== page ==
paul edwards

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since Mar 12, 2001
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Recent posts by paul edwards

Hi,
A method requires certain things to be passed to it to work. For example a method that sets a name would require a name be passed it;
ie: setName("Paul");
some methods require more than one.
ie: addInts(5, 6);
some methods require none;
ie: isTrue();
which brings up return type, int the first example, the method is simply going to set somethings name property, so it returns nothing, and would be declared void.
in the second example, you are running the method and expecting a numerical result, in this case an integer(int), so you might use the method like this:
int x = a.addInts(5, 6);
in the third example, you are expecting a yes or no answer, which is a boolean value of true or false, so . . .
boolean tester = a.isTrue();

exceptions opens up a whole can of worms. Basically, to get a program to compile you have to know what exceptions it's methods throw so that you can take them into account via a try/catch/finally exception handler, or via a throws(some exception) statement in the class declaration.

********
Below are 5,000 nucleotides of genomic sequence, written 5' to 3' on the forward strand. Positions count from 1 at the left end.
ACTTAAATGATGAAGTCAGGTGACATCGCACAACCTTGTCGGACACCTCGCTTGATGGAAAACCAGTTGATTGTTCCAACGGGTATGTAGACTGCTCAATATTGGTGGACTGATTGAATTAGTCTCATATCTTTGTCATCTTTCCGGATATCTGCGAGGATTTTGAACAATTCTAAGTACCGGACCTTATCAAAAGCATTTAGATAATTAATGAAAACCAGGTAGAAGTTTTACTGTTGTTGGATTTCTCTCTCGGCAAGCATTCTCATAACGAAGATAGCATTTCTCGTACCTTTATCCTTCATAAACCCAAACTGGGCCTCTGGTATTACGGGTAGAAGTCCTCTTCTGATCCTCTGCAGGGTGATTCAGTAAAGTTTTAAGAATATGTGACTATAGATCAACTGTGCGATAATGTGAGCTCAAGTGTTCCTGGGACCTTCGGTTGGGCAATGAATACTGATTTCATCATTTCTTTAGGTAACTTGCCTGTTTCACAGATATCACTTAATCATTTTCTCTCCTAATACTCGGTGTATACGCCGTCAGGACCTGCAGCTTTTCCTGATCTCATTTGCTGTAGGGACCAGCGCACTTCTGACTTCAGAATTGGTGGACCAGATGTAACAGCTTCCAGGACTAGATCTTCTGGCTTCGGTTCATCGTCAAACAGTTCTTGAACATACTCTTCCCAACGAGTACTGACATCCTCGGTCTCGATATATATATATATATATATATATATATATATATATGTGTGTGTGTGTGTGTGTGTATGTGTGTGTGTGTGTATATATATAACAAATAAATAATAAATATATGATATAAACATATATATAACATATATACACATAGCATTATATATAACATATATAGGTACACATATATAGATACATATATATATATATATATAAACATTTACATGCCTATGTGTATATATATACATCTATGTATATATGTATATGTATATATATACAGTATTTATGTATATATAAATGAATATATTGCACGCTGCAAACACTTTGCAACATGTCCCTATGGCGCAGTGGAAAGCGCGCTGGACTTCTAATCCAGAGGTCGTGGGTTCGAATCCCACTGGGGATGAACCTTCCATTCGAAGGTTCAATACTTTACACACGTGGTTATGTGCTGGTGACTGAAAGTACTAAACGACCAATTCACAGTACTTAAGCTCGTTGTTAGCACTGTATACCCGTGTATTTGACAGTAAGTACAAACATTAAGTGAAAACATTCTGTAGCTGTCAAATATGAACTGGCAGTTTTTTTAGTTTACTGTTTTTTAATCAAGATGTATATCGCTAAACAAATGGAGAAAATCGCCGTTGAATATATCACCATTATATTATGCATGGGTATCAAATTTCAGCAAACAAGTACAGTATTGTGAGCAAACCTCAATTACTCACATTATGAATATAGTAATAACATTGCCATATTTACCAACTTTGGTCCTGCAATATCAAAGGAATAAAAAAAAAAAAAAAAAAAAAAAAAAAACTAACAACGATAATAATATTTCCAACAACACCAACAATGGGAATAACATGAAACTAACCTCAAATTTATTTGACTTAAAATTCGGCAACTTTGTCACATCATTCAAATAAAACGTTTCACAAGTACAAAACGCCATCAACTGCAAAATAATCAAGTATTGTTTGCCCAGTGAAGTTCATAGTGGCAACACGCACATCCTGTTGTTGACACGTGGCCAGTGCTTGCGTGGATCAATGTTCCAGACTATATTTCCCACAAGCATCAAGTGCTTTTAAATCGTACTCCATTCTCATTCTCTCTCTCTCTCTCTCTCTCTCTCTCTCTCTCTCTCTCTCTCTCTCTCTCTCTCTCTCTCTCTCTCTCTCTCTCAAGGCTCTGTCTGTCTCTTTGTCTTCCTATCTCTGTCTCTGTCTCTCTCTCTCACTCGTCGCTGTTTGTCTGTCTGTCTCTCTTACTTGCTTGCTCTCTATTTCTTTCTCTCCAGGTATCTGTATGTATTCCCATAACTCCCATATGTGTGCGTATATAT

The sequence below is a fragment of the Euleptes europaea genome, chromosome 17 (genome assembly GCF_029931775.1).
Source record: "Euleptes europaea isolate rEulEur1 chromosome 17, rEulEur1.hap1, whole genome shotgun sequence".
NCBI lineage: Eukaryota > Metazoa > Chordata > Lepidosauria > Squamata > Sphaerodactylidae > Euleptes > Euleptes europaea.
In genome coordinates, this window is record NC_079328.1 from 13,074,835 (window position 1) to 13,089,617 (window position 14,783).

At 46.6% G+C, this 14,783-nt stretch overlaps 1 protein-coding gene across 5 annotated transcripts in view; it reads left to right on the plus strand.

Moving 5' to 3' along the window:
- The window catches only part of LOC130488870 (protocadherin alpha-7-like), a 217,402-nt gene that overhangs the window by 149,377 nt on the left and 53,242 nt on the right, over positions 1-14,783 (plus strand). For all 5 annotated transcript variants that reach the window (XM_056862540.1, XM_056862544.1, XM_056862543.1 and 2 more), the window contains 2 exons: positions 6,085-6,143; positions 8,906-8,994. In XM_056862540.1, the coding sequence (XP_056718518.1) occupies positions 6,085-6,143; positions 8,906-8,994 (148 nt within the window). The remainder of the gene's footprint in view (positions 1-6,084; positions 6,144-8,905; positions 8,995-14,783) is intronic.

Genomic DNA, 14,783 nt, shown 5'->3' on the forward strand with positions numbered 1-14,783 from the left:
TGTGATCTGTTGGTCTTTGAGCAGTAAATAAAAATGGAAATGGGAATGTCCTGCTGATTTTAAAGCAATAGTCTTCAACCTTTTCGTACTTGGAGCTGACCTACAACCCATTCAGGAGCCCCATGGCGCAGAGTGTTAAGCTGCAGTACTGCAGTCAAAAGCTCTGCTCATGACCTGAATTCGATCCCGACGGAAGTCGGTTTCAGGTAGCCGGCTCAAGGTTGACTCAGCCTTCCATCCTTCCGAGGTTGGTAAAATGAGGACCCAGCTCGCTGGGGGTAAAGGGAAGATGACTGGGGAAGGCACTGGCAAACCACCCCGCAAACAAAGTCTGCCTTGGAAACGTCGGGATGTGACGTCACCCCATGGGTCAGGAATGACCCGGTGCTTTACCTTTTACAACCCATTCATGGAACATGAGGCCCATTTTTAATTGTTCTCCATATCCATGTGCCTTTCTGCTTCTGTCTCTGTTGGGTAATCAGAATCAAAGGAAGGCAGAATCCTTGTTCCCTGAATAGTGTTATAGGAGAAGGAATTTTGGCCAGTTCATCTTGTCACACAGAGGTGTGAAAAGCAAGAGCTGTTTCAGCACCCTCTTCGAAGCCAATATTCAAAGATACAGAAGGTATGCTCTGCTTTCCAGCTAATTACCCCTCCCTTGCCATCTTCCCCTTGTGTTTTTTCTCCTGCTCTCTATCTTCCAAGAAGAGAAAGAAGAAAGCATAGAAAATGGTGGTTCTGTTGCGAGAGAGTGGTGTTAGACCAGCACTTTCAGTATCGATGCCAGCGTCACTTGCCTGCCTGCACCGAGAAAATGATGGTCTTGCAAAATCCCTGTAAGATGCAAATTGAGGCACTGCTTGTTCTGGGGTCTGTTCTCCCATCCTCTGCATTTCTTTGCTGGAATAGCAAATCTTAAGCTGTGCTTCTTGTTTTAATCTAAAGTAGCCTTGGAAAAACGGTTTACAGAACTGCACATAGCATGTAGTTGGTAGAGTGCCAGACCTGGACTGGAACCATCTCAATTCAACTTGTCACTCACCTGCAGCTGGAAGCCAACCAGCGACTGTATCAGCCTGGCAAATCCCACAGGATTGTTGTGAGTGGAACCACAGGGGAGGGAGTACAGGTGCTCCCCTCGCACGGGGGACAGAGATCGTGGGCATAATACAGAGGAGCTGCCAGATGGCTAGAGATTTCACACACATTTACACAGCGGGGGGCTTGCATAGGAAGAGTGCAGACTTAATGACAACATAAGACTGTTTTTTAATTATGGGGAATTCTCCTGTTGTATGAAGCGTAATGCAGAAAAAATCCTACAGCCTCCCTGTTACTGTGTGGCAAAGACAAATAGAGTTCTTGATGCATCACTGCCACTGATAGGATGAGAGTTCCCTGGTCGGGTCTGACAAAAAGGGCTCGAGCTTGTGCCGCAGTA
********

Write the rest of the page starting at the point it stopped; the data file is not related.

There is a big section on exception handling in the java tutorial. this is just a very brief explanation.

Hope that helps!
Paul
21 years ago
Right,
I see, I was getting confused.
Thanks!!!

Paul
21 years ago
Howdy!
Today I came across a little code that calls a method from it's superclass with no dot operator like this:
MyThread(String Name)
{
setName(name);
}
and then again later:
System.out.println( getName() );

Now I thought you couldn't do that!
How does this work?
-Paul
21 years ago
I looked up some stuff on timers earlier today. Here is some code using a five second timer :
import java.util.Timer;
import java.util.TimerTask;
/**
* Simple demo that uses java.util.Timer to schedule a task to execute
* once 5 seconds have passed.
*/
public class Reminder {
Timer timer;
public Reminder(int seconds) {
timer = new Timer();
timer.schedule(new RemindTask(), seconds*1000);
}
class RemindTask extends TimerTask {
public void run() {
System.out.println("Time's up!");
timer.cancel(); //Terminate the timer thread
}
}
public static void main(String args[]) {
System.out.println("About to schedule task.");
new Reminder(5);
System.out.println("Task scheduled.");
}
}

Happy Trails!
Paul
21 years ago
Hi.
The only place those brackets are used is ussualy to do with arrays. Is that what you are seeing?
Happy Trails,
Paul
21 years ago
I found this handy bit of reference right in the java tutorial.
The page is:
java.sun.com/docs/books/tutorial/essential/threads/timer.html
and it has some sample code doing exactly what you are trying to get at.
Happy Trails!
Paul
21 years ago